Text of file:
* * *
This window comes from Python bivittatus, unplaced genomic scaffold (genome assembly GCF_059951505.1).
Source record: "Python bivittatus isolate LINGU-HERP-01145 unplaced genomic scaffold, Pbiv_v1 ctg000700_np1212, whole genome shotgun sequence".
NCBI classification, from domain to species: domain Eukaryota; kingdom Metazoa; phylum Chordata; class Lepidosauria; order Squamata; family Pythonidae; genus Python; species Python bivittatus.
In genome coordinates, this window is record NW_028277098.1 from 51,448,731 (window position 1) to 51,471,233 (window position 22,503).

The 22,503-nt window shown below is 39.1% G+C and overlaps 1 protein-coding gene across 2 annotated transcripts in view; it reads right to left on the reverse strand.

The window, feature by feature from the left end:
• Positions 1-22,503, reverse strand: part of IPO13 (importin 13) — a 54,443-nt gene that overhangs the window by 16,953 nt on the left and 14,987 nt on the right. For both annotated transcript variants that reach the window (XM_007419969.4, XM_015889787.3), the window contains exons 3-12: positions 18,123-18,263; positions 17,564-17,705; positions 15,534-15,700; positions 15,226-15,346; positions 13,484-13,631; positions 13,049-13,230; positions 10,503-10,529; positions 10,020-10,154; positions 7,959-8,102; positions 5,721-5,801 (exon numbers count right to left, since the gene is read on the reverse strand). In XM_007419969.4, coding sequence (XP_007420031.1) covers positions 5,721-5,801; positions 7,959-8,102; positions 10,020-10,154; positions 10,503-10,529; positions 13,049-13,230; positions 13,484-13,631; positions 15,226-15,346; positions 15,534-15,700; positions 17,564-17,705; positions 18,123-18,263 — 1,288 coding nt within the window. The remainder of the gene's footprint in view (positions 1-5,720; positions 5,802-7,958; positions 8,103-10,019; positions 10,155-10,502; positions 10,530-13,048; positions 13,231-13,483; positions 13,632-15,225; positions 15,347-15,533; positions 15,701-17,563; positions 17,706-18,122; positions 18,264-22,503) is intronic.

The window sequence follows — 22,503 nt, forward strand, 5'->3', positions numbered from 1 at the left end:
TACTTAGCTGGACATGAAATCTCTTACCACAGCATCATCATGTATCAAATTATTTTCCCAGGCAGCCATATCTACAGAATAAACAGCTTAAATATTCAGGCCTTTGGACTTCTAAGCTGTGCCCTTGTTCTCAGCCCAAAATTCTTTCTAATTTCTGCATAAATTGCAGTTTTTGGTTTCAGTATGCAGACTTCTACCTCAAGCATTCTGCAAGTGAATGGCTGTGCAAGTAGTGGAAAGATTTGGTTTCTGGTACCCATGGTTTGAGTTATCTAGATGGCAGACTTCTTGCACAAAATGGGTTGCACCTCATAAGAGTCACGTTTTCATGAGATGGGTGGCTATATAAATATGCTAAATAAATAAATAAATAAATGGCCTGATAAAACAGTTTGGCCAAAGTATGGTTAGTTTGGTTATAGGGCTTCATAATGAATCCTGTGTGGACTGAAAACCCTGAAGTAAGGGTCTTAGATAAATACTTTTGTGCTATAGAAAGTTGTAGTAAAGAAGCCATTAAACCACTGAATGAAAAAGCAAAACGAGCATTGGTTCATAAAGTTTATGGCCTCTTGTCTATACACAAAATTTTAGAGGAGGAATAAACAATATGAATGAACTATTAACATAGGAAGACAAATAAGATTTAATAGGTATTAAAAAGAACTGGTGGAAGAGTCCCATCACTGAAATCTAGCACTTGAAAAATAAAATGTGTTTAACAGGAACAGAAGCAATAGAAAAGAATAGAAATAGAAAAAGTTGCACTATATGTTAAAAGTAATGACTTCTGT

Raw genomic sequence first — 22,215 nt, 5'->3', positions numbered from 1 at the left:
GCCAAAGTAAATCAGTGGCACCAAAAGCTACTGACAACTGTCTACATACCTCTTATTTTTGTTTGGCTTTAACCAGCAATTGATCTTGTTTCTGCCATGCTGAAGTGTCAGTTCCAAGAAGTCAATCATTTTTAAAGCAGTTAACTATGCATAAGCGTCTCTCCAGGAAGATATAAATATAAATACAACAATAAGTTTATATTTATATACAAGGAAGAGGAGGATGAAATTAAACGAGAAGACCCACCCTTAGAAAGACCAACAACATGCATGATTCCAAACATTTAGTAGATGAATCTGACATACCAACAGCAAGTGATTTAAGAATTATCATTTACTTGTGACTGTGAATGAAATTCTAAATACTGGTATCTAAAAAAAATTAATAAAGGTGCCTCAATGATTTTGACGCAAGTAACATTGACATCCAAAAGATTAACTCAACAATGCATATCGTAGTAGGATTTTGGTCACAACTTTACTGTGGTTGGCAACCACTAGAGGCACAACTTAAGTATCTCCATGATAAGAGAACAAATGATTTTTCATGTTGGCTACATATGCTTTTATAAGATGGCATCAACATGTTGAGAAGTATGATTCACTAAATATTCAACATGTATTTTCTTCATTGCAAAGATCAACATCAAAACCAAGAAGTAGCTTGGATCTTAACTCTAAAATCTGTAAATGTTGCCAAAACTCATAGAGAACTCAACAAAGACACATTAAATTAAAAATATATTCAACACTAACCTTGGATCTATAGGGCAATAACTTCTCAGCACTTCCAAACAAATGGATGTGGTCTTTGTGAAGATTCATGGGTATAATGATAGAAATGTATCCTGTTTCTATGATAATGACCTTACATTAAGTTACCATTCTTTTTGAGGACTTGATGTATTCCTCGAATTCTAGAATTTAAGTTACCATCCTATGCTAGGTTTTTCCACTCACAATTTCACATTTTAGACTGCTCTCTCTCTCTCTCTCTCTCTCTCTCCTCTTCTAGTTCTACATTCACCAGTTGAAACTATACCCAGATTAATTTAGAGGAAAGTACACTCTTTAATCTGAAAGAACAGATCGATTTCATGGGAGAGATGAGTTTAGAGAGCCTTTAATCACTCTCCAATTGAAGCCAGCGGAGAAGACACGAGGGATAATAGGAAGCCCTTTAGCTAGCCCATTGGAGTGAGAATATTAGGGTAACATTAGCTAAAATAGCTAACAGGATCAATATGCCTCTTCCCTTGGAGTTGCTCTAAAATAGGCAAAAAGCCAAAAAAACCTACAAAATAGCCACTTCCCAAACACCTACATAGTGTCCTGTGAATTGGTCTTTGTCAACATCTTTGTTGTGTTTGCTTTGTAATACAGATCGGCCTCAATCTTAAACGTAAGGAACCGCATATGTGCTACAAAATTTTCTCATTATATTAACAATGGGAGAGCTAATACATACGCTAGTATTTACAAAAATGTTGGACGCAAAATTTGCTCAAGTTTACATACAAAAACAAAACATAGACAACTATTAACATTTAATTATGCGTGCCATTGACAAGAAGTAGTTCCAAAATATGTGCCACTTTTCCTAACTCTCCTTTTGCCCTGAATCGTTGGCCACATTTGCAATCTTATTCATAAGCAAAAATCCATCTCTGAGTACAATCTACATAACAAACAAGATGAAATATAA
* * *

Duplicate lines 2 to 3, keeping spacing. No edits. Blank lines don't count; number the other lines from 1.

Source record: "Python bivittatus isolate LINGU-HERP-01145 unplaced genomic scaffold, Pbiv_v1 ctg000700_np1212, whole genome shotgun sequence".
NCBI classification, from domain to species: domain Eukaryota; kingdom Metazoa; phylum Chordata; class Lepidosauria; order Squamata; family Pythonidae; genus Python; species Python bivittatus.